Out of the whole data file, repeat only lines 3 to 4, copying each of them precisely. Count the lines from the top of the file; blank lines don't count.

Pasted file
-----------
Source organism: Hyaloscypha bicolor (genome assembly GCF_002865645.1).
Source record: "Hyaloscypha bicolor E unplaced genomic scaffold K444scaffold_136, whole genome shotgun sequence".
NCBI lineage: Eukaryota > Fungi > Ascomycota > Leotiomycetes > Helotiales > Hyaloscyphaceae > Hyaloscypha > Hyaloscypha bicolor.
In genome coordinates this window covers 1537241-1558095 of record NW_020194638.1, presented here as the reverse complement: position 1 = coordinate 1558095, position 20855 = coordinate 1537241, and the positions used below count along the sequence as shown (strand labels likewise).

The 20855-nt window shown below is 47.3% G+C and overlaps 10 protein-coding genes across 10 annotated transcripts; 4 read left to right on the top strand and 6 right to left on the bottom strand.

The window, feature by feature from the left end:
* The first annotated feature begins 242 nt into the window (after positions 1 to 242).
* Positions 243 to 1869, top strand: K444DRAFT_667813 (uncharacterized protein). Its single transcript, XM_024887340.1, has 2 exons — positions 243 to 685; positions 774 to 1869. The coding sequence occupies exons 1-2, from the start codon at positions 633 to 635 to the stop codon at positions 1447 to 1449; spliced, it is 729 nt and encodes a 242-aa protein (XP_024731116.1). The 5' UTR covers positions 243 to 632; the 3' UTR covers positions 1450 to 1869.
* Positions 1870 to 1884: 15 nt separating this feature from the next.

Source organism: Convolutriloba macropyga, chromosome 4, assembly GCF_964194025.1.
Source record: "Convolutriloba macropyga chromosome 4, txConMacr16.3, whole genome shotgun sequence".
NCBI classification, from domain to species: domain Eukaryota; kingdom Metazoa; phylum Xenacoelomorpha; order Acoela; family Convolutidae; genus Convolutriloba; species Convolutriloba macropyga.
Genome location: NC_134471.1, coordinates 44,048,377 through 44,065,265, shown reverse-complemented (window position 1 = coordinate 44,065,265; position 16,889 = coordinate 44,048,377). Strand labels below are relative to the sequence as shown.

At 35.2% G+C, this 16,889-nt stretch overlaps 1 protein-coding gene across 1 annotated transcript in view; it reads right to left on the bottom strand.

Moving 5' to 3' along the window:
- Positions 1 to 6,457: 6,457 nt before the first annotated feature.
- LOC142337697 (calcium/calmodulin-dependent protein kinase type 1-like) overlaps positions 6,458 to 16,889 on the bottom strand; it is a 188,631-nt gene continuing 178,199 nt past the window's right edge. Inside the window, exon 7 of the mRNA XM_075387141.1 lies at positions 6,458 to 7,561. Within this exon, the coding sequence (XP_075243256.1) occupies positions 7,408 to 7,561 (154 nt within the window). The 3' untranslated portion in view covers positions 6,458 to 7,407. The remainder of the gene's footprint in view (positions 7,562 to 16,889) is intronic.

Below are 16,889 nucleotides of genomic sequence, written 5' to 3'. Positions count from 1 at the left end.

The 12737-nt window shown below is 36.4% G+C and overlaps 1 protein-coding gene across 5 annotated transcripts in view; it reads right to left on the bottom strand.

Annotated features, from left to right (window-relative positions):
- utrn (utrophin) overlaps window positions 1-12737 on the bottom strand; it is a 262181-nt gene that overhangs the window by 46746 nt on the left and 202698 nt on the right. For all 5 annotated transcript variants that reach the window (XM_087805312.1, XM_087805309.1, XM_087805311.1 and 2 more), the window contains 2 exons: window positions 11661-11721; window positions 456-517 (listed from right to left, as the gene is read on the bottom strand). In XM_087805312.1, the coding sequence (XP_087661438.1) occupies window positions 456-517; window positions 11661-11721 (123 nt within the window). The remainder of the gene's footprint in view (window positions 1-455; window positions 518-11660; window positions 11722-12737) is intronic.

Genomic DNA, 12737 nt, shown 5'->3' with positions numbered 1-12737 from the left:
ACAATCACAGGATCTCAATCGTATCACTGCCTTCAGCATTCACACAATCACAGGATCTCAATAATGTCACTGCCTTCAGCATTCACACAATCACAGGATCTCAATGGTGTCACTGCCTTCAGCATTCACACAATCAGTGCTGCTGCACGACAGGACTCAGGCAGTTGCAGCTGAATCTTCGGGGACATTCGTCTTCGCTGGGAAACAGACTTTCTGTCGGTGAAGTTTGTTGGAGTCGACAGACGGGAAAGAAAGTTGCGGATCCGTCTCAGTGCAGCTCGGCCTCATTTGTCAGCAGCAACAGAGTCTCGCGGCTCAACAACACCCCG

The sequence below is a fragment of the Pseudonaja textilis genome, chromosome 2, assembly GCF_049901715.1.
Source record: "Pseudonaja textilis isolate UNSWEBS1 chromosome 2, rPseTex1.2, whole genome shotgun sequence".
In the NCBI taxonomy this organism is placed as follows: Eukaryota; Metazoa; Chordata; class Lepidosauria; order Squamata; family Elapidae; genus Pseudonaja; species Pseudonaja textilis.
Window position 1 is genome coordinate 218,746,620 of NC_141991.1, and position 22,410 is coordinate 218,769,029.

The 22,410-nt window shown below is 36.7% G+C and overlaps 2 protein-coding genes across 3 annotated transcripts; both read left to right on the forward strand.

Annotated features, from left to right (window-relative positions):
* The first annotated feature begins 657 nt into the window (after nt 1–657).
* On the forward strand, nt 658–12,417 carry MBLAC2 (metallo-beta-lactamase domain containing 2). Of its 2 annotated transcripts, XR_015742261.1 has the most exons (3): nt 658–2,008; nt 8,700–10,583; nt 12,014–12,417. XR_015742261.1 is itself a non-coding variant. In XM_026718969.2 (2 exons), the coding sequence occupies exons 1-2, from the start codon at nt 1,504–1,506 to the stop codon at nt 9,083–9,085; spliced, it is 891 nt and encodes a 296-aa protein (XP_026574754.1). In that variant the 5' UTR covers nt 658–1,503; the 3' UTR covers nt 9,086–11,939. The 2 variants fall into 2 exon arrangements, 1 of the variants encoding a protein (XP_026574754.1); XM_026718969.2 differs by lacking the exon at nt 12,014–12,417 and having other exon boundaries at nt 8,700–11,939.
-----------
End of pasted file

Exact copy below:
NCBI lineage: Eukaryota > Fungi > Ascomycota > Leotiomycetes > Helotiales > Hyaloscyphaceae > Hyaloscypha > Hyaloscypha bicolor.
In genome coordinates this window covers 1537241-1558095 of record NW_020194638.1, presented here as the reverse complement: position 1 = coordinate 1558095, position 20855 = coordinate 1537241, and the positions used below count along the sequence as shown (strand labels likewise).